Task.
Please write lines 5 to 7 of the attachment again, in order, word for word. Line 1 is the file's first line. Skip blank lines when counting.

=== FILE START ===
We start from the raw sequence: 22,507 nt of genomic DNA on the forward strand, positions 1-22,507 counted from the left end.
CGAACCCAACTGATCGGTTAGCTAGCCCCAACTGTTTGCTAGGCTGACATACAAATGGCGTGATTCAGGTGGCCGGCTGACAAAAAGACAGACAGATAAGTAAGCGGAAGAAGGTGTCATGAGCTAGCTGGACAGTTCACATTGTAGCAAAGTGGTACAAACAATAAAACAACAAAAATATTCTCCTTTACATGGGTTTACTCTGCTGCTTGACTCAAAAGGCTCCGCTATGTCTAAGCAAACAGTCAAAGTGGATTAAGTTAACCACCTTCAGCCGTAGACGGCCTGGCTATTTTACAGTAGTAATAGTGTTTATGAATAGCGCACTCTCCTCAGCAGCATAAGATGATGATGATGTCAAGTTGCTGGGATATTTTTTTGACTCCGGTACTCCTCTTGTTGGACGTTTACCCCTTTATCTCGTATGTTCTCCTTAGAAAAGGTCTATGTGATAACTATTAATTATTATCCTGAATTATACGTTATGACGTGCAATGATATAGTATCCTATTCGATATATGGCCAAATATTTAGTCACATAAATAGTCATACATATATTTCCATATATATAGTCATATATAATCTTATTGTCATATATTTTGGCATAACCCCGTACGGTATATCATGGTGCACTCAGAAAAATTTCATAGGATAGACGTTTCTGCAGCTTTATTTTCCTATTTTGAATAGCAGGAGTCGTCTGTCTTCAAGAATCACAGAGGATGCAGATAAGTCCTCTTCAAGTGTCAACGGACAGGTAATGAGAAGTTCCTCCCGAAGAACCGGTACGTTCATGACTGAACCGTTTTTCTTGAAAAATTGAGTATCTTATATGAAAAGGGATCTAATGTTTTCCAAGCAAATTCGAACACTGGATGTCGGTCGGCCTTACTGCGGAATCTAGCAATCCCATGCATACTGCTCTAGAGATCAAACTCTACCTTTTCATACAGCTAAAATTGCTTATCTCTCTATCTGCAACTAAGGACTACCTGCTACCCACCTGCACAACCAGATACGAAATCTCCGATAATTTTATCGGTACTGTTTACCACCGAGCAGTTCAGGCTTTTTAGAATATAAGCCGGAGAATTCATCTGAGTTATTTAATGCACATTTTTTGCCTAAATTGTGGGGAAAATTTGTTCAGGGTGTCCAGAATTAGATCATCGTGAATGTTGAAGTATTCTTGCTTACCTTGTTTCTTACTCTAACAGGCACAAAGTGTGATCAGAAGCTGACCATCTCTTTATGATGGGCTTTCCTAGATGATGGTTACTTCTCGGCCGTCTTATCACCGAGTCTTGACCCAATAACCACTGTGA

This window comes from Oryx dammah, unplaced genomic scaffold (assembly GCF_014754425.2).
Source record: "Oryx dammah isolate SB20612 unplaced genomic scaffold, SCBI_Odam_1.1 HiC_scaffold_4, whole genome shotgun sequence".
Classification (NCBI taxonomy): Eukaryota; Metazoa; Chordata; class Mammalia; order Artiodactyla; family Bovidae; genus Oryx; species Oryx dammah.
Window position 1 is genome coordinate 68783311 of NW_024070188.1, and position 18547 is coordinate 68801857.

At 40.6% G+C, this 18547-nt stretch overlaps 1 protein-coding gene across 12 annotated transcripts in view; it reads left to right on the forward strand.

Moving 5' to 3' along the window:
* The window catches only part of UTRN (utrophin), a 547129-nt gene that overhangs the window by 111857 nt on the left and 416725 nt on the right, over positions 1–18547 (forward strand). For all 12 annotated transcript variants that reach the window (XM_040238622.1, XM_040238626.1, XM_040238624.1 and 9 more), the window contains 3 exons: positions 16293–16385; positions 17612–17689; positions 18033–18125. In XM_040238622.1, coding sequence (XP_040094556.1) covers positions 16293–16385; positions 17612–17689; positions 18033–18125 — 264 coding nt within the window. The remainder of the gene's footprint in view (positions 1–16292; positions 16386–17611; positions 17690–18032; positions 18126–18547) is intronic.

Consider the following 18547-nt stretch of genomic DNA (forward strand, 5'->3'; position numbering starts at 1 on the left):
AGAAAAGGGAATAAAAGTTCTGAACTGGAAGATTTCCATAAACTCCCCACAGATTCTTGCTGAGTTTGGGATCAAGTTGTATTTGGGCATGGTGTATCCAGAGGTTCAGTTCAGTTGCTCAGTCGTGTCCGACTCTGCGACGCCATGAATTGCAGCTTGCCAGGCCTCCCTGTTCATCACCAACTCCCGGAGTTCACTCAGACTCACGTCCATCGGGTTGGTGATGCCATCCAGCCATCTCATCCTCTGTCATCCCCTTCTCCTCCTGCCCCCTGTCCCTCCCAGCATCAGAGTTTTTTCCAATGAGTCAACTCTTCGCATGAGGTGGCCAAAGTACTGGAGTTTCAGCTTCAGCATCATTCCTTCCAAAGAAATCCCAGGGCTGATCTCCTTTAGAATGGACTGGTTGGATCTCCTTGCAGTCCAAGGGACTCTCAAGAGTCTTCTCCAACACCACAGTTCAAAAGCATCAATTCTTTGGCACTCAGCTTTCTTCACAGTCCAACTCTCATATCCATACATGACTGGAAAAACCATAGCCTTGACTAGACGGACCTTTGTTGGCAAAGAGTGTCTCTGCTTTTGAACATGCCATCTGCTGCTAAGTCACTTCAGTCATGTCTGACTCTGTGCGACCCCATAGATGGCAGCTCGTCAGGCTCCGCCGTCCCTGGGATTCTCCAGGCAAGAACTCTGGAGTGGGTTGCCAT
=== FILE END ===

Classification (NCBI taxonomy): Eukaryota; Metazoa; Chordata; class Mammalia; order Artiodactyla; family Bovidae; genus Oryx; species Oryx dammah.
Window position 1 is genome coordinate 68783311 of NW_024070188.1, and position 18547 is coordinate 68801857.

At 40.6% G+C, this 18547-nt stretch overlaps 1 protein-coding gene across 12 annotated transcripts in view; it reads left to right on the forward strand.